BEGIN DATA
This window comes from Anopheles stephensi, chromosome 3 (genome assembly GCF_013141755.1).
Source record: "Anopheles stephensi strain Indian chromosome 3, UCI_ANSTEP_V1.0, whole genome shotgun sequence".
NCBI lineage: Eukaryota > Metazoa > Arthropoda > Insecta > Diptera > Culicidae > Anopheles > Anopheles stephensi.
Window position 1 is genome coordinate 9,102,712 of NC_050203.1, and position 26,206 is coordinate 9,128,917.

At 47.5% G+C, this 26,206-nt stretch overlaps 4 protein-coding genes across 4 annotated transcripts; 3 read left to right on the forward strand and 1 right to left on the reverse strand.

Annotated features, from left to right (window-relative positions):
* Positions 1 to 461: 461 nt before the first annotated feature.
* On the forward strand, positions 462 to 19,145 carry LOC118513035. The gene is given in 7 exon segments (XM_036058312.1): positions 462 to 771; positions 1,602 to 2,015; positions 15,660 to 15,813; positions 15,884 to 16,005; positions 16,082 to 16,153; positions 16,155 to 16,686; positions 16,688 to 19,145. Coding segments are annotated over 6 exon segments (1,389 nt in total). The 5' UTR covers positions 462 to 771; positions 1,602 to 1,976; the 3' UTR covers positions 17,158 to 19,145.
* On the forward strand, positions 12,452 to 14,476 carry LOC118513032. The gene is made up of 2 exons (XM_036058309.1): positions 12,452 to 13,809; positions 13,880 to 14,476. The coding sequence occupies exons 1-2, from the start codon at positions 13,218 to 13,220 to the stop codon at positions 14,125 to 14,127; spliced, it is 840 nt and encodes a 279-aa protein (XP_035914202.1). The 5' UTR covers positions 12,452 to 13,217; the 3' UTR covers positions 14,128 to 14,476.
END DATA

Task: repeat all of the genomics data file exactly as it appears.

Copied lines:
This window comes from Anopheles stephensi, chromosome 3 (genome assembly GCF_013141755.1).
Source record: "Anopheles stephensi strain Indian chromosome 3, UCI_ANSTEP_V1.0, whole genome shotgun sequence".
NCBI lineage: Eukaryota > Metazoa > Arthropoda > Insecta > Diptera > Culicidae > Anopheles > Anopheles stephensi.
Window position 1 is genome coordinate 9,102,712 of NC_050203.1, and position 26,206 is coordinate 9,128,917.

At 47.5% G+C, this 26,206-nt stretch overlaps 4 protein-coding genes across 4 annotated transcripts; 3 read left to right on the forward strand and 1 right to left on the reverse strand.

Annotated features, from left to right (window-relative positions):
* Positions 1 to 461: 461 nt before the first annotated feature.
* On the forward strand, positions 462 to 19,145 carry LOC118513035. The gene is given in 7 exon segments (XM_036058312.1): positions 462 to 771; positions 1,602 to 2,015; positions 15,660 to 15,813; positions 15,884 to 16,005; positions 16,082 to 16,153; positions 16,155 to 16,686; positions 16,688 to 19,145. Coding segments are annotated over 6 exon segments (1,389 nt in total). The 5' UTR covers positions 462 to 771; positions 1,602 to 1,976; the 3' UTR covers positions 17,158 to 19,145.
* On the forward strand, positions 12,452 to 14,476 carry LOC118513032. The gene is made up of 2 exons (XM_036058309.1): positions 12,452 to 13,809; positions 13,880 to 14,476. The coding sequence occupies exons 1-2, from the start codon at positions 13,218 to 13,220 to the stop codon at positions 14,125 to 14,127; spliced, it is 840 nt and encodes a 279-aa protein (XP_035914202.1). The 5' UTR covers positions 12,452 to 13,217; the 3' UTR covers positions 14,128 to 14,476.